Winterfolk X is now Located at the Delta Chelsea Hotel
All stages are indoors, under one roof, featuring quiet listening rooms
Winterfolk is a Free Family Festival
February 17 – 19, 2012
I Support Roots Music In Toronto
Buttons are available for a voluntary donation on entry to venues.
Winterfolk is an all-ages, free, urban roots and blues festival situated in downtown Toronto, in the winter, that emulates multi-stage rural summer festivals. More than 100 artists will be performing live at seven or more area venues over the course of four days. It will also include workshops for guitar playing, song writing, and more.
Winterfolk was formed to entertain, educate, enlighten, engage and encourage our community about various folk music styles including roots, blues, folk and more.
Delta Chelsea Hotel
33 Gerrard Street West
Toronto, Ontario, M5G 1Z4
Directions To Winterfolk
On the Yonge Subway Line, get off at the College Station. Walk 3 blocks south to Gerrard (5 minutes). The delta hotel is on the right.
Parking View Information
Parking in Downtown Toronto is expensive – we suggest you take the TTC.
As in previous years, Winterfolk is a free all ages festival, with a few of the stages charging admission. Details will be posted in the near future.
A Brief History of WinterfolkA Brief History
Winterfolk is a free family weekend featuring over 100 artists in six venues for 4 days of roots and blues music. The idea was create the scenario of a summer festival, but in the winter. With numerous stages running throughout the weekend, festival goers could move from stage to stage – venue to venue – to see their favourite artists. Winterfolk started from nothing. Winterfolk was founded in 2002. Initially the festival was staged at a few clubs in the Spadina and College area of Toronto for the first two years.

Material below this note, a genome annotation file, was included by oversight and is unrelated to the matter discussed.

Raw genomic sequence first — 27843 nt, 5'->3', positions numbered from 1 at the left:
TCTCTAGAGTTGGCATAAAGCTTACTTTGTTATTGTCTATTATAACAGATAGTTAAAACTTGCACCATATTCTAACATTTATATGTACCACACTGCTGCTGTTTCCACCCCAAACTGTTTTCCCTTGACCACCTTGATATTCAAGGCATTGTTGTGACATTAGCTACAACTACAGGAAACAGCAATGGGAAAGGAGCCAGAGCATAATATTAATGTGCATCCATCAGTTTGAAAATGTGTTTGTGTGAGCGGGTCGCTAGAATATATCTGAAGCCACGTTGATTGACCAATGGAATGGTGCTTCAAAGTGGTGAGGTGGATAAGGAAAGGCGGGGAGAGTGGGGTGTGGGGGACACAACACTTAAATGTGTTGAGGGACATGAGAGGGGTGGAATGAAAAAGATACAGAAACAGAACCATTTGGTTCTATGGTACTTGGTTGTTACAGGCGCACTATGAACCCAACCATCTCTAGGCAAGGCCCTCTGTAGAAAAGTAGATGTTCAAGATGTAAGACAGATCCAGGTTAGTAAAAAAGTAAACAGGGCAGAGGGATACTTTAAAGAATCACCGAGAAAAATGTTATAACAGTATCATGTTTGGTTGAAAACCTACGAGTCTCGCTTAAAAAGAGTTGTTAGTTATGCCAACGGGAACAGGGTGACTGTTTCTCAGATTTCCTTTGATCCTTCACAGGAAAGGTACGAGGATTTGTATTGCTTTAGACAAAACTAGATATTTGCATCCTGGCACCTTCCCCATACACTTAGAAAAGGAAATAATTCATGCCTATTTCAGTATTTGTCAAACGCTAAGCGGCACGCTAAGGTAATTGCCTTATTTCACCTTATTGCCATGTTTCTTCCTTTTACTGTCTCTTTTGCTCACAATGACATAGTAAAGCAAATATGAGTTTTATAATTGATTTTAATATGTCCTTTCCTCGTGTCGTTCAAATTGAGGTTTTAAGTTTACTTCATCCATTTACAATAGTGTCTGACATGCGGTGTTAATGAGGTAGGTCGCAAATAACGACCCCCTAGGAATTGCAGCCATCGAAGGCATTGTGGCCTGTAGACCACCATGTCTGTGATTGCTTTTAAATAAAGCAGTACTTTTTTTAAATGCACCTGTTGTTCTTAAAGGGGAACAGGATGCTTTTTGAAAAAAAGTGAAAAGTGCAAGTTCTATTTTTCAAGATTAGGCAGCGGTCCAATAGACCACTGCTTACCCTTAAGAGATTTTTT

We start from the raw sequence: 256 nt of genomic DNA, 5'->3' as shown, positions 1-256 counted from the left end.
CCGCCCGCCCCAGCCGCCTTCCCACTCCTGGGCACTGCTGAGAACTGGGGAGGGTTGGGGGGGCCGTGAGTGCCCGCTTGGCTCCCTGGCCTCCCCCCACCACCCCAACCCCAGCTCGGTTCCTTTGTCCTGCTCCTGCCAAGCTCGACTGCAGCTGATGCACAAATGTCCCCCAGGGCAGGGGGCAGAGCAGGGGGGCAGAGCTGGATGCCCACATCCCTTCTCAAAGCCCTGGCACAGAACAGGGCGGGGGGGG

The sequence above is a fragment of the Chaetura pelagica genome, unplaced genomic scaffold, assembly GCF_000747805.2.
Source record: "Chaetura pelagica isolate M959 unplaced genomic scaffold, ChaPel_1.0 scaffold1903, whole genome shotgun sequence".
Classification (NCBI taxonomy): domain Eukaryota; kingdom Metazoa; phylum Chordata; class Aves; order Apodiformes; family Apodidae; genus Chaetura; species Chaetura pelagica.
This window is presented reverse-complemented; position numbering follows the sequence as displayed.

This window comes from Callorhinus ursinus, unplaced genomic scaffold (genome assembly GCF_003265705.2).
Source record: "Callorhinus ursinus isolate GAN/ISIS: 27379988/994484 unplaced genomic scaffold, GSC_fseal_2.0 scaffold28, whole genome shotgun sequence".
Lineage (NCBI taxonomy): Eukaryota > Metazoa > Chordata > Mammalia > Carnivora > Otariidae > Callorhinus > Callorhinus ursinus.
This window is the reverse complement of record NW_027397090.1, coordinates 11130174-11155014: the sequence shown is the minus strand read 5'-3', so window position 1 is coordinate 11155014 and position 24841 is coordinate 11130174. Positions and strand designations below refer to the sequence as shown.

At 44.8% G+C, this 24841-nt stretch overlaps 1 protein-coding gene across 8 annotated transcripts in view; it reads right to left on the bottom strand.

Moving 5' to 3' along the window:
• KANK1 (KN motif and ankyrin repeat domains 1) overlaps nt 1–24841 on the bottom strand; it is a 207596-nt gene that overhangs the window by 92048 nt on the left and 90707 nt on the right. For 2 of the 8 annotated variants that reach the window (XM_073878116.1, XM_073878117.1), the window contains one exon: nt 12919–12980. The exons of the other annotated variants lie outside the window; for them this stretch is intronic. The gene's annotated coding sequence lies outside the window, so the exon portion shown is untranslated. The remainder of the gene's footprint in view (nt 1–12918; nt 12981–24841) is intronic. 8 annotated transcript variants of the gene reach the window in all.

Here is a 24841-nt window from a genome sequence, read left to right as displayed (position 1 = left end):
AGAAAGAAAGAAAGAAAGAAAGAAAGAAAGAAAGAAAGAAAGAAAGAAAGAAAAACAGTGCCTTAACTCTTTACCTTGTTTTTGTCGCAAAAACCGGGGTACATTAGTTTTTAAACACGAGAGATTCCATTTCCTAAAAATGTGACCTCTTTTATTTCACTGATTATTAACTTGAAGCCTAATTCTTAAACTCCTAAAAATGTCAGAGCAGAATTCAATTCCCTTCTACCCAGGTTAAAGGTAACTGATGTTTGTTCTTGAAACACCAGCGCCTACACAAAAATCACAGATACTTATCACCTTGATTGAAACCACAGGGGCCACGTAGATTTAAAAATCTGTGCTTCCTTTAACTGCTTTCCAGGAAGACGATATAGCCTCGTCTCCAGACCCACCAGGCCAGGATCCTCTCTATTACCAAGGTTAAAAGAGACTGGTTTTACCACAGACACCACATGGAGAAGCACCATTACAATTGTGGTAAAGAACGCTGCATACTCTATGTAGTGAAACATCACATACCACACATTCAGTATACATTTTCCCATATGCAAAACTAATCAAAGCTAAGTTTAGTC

The vision expanded as the organizers realized the potential of the little festival which was about to grow. The Winterfolk concept, scope, appeal and artistic value rapidly drew attention from artists, media, venues, audience as well as all facets of the roots community in Toronto. In the first year, the festival attracted only about 500 people, but would continue to grow in subsequent years. By our second year, 2003, the OCFF (Ontario Council of Folk Festivals) waived their two-year waiting period, and invited Winterfolk II to become a member festival. The city of Toronto’s annual Winterfest calendar coincided with the Winterfolk schedule, and included Winterfolk as a participating member and offered representation in their brochures and activity calendar.
Attendance doubled in year two. Winterfolk III showed substantial growth and momentum. The festival was moved to the Danforth and Broadview area of Toronto in 2004, for a number of reasons including a more culturally diverse neighbourhood, virtually unlimited potential for growth, and to take advantage of the ability to work with the local Danforth BIA who was eager to welcome Winterfolk to the area. In April 2004, Winterfolk applied and received non-profit status in the province of Ontario, organization under the name ‘The Association of Artists for a Better World’. (A Better World is a legal short form).
Winterfolk IV was the first time the festival offered free admission to all the performances, and we spent much of the year involved in fundraising activities to increase revenues. This seemed to be a desirable format as attendance now reached the 3000 level, and our goal was to maintain it as no cost for attendance so we could involve and introduce more people to roots music. The festival has continued annually to attract artists and audiences. Winterfolk VIII is scheduled for February 12-15, 2010. More than 100 artists will be performing live at six or more area venues over the course of four days. It will also include workshops for guitar playing, song writing, and more. Winterfolk brings much-needed commerce and revenue to the area merchants during a typically slow retail time. Presented annually in February, Winterfolk fills a gap in the calendars of both the festival goers as well as artists. The festival has grown continuously since its inception, and is now becoming well known in the city of Toronto.
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